Staunton, March 30 – Unlike other post-communist countries, Russia faces a dilemma because it can’t blame communism on foreign forces, Yuri Slezkine of the University of California, Berkeley, says. Instead, it must face up to the domestic roots of the Soviet tragedy and especially now understand its “sectarian” nature.
Slezkine makes those comments in interview with Mikhail Sokolov of Radio Svoboda on the occasion of the release of the Russian edition of his book, The House of Government (originally in English at Princeton UP, 2017), about the residents of the Moscow apartment complex that Yuri Lyubimov immortalized in his novel (svoboda.org/a/29847345.html).
Bolshevism, Slezkine says, “cannot be tossed out of Russian history;” instead, it must be understood as a millenarian sect consisting initially of people who believed in an apocalyptic transformation of the world and then degenerated for various reasons into a ruling group with all the problems that ultimately led to their overthrow.
Some see the regime of Vladimir Putin as seeking to return Russia to the Soviet past, but Slezkine argues there is one major difference: the Bolsheviks acted in the name of a goal; Putin doesn’t. “Putinism, of course, is a very interesting phenomenon,” the historian says; “but this is authoritarianism without a goal.”
There are a large number of authoritarian regimes, he continues; there are even a large number which have a special role for an authoritarian leader. “But there are not very many regimes of the Bolshevik or Stalinist type,” regimes based on a kind of theocratic faith that existed among the Old Bolsheviks but does not exist now.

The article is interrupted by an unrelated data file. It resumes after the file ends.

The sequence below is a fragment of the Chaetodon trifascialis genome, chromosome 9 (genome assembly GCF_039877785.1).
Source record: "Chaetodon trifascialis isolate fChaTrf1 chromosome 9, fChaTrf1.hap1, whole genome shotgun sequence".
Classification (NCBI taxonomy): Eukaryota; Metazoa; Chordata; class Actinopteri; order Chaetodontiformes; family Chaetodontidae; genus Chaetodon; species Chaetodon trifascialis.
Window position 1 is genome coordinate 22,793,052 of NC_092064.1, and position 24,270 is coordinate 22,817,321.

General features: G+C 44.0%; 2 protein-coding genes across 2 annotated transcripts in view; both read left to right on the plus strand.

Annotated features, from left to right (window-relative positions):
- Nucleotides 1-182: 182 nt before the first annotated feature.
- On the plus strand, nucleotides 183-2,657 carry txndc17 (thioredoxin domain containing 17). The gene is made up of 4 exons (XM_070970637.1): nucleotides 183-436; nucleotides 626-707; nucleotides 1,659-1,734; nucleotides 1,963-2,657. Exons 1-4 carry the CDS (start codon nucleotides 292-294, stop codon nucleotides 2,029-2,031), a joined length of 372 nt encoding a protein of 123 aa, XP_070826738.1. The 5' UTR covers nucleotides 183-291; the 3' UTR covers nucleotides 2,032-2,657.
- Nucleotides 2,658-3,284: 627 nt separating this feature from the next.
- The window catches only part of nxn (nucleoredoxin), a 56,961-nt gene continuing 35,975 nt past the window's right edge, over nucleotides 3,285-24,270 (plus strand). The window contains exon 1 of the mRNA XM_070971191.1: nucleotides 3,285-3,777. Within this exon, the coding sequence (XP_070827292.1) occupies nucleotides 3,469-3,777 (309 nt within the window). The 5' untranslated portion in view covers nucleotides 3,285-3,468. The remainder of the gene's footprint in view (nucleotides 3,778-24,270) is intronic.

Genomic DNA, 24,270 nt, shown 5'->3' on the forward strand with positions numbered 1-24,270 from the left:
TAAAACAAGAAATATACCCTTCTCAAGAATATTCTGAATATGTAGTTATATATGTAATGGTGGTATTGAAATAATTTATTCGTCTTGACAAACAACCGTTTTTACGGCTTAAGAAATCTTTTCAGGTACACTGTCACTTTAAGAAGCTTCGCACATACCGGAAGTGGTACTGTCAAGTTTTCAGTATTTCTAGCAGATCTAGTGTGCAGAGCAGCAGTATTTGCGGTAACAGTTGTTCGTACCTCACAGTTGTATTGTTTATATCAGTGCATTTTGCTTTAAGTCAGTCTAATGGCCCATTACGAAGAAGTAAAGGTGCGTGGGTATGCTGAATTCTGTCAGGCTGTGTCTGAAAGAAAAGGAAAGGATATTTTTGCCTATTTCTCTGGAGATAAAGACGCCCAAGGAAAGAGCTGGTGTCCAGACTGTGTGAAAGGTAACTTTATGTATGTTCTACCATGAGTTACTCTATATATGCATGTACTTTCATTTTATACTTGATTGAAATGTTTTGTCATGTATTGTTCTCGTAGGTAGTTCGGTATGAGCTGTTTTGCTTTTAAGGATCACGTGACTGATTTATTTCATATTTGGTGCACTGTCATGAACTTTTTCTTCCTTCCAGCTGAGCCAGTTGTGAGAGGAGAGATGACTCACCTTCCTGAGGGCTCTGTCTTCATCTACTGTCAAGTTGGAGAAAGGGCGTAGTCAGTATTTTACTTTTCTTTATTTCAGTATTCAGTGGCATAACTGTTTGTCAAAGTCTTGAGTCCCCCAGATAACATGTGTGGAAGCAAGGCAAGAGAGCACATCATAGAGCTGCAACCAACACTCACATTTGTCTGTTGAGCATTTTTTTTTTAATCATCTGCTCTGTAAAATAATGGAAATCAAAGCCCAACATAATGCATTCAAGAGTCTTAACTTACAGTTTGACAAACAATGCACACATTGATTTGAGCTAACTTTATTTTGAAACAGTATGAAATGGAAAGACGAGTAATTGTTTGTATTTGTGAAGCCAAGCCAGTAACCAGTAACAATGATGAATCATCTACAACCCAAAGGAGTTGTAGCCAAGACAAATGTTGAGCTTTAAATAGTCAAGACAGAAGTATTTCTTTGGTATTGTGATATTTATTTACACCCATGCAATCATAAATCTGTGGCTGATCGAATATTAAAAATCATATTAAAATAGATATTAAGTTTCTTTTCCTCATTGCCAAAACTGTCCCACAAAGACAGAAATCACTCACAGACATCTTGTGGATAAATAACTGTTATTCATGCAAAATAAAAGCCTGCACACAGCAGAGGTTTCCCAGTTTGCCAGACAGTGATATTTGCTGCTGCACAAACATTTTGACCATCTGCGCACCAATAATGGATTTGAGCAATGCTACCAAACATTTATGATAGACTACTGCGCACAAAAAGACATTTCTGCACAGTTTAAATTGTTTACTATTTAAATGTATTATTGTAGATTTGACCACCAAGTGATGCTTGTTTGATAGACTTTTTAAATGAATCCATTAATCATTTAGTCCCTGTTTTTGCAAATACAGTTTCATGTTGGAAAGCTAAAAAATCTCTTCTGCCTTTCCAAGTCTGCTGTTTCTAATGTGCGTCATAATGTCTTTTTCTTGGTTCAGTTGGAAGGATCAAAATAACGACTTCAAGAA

That distinction means, Slezkine argues, that despite the trappings of Stalinism, despite the revival of the security organs, the Putin regime is not Stalinist or Bolshevik in the most fundamental sense. It is authoritarian; it does commit crimes against the population and Russia’s neighbors. But that isn’t enough to call it Bolshevik or Stalinist.
“It does not seem to me,” the historian says, “that Russia can fail to reject the heavy inheritance of force from the past, but at the same time, “it does seem to me that It cannot denounce it as absolute evil. One can’t take communists out of the history of the Great Fatherland war, for example.”
“This war,” he continues, “will remain one of the most important events in Russian history and will remain such in Russia for a long time to come.”